by Paulina A.

3 questions when thinking about a business idea

How visible is the failure? o The less visible, the more you can cause surprise (“WOW, all this time I thought it was

normal, how did I never notice it was so dumb? It’s way easier now”). Customers many times don’t see failures BUT be careful to ensure it really is a failure. Sometimes, it’s not good or facilitating enough to convince people it’s a better option.

o In sum: Less visible ó easier to surprise; Customers most times don’t see failure (but make sure it is really a failure).

Is it possible to solve profitability? o Confirmation bias is probably the biggest enemy of an entrepreneur. Confirmation bias

is the tendency to search for, interpret, favour, and recall information in a way that confirms or supports one's prior beliefs or values while at the same time ignoring or minimalizing new information that contradict what we want to believe.

o Entrepreneurs feel defensive upon critics - it’s hard to not take it personal but criticism is essential because if we are the only ones getting it and liking it it’s not because we are better, it is rather because the idea is not good enough so probably, something must be changed. Don’t argue back, understand, and improve with feedback. Don’t stop looking and listening to people who doubt you.

o In sum: Confirmation bias is probably your biggest enemy; Always look and listen to people who doubt you.

Can you build it? o Building a business and scaling it is not easy, can you bring the right skills to the table?

Entrepreneurs can have the motivation, personality, and technical knowledge in the ield, but they need to know about business and need to manage well OR get someone to do it well for them. Most investors invest in ideas and then people to accomplish them.

Every time the world changes, these questions are played again

3 Stages of entrepreneurial development

TAGE 1: IDEATION [RESEARCH / DISCOVERY PHASE] The seeds of an initial idea: very beginning where it’s essentially about the vision and effectuation logic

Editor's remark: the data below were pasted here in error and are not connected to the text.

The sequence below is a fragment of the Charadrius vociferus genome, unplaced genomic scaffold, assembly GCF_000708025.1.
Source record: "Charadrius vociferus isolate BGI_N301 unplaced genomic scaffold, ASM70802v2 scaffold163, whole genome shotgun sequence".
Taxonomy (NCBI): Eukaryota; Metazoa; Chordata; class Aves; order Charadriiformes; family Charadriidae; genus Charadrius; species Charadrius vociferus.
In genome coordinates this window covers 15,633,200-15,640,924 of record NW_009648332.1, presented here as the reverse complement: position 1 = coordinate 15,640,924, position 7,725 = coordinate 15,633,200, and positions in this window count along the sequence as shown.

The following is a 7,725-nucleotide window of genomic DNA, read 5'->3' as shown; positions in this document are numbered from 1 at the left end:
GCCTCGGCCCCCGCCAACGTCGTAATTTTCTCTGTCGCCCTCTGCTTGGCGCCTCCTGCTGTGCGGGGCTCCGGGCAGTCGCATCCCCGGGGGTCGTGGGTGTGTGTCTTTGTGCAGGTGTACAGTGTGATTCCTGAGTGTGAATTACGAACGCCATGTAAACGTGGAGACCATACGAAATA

is followed; exploring different options to make sure we choose the best solution to the problem.

  • A perception of pain / failure

  • Starting to design a potential solution

  • Starting to convert solution into a revenue generating business

  • Fixing loose ends, clarifying things


The business is launched to start developing more solid processes and frameworks: more serious decisions are made (not definitive though) and besides vision and effectuation, strategy starts playing an important role.

  • Everything is a pilot

  • Every step aims to grow the business – revenue is the validator, not profits

Aiming to get a better understanding of how to create a business


The business starts to seek and deliver returns to shareholders and stakeholder: in this phase the size and structure have increased and a need for balance between effectuation and causal logic is needed so eventually a defined operating model will replace effectuating and along with the maintained strategy and vision will allow for scaling of the business.

  • Consistency becomes important to allow for replication and repetition

  • Replicating allows for scaling

    This phase is essentially where the business seeks to stabilize operations and thereby allow profitable growth.

What is investor funding?

There’s also the option for investor funding (third parts, non-relate to the founder) who are willing to invest their money in the success of the business with the main intention of gaining big profit back. However, and contrary to the before mentioned funding types, this capital causes some loss of independence, control, and ownership of the venture. There are 2 main types of investors:

- Angel Investors / Corporates: o They’re individuals who have money and want to “take risks” and contribute a lot, are more personally invested. If angels have more than 25% ownership they can block decisions and injections – they also want to give advice, and may put pressure on what they want which is not always the best

Venture Capital / Corporates: o VCs are companies dedicated to the management and application of investors’ funds in high potential ventures. They are more professional and distant and also have more capital capacity (ex: 1-5million capital investment with an expected exit value of 50million), more professional but makes founders lose control of company: sometimes liquidity clauses happen (“I get 5 times my investment if the company is sold at any time”, high risk) - VCs bring money AND connections to the table. They usually come later into the process since they normally like to invest in businesses that already exists and not in air-floating ideas and hypothesis –it’s not seed capital it can be in even larger quantities to really help to scale the business.

  • Angel investors are generally more eager to place a big bet on a startup with an interesting idea, whereas a VC firm will want to see growth potential.

  • On average, VC firms will invest a larger amount of money than angel investors, but VC investors will also get a higher equity stake in the company.

  • Perhaps the most important difference is that VC firms usually demand that they have some level of operational control, whereas angel investors prefer to be passive investors.


Paulina A.


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